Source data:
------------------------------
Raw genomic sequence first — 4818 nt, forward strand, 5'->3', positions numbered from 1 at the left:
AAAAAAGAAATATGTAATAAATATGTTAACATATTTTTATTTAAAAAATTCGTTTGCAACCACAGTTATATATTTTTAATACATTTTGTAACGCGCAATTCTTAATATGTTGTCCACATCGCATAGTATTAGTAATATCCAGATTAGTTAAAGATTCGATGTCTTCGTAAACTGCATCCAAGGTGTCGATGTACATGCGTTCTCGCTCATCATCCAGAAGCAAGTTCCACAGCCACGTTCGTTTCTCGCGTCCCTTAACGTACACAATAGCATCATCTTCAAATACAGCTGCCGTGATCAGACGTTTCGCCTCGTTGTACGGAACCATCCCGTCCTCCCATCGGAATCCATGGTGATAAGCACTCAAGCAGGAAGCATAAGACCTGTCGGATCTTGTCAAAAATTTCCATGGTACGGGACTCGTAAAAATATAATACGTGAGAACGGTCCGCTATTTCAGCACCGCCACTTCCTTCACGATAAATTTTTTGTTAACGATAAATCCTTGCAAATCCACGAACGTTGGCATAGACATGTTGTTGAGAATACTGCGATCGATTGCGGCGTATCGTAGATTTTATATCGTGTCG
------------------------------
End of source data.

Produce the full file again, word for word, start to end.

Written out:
Raw genomic sequence first — 4818 nt, forward strand, 5'->3', positions numbered from 1 at the left:
AAAAAAGAAATATGTAATAAATATGTTAACATATTTTTATTTAAAAAATTCGTTTGCAACCACAGTTATATATTTTTAATACATTTTGTAACGCGCAATTCTTAATATGTTGTCCACATCGCATAGTATTAGTAATATCCAGATTAGTTAAAGATTCGATGTCTTCGTAAACTGCATCCAAGGTGTCGATGTACATGCGTTCTCGCTCATCATCCAGAAGCAAGTTCCACAGCCACGTTCGTTTCTCGCGTCCCTTAACGTACACAATAGCATCATCTTCAAATACAGCTGCCGTGATCAGACGTTTCGCCTCGTTGTACGGAACCATCCCGTCCTCCCATCGGAATCCATGGTGATAAGCACTCAAGCAGGAAGCATAAGACCTGTCGGATCTTGTCAAAAATTTCCATGGTACGGGACTCGTAAAAATATAATACGTGAGAACGGTCCGCTATTTCAGCACCGCCACTTCCTTCACGATAAATTTTTTGTTAACGATAAATCCTTGCAAATCCACGAACGTTGGCATAGACATGTTGTTGAGAATACTGCGATCGATTGCGGCGTATCGTAGATTTTATATCGTGTCG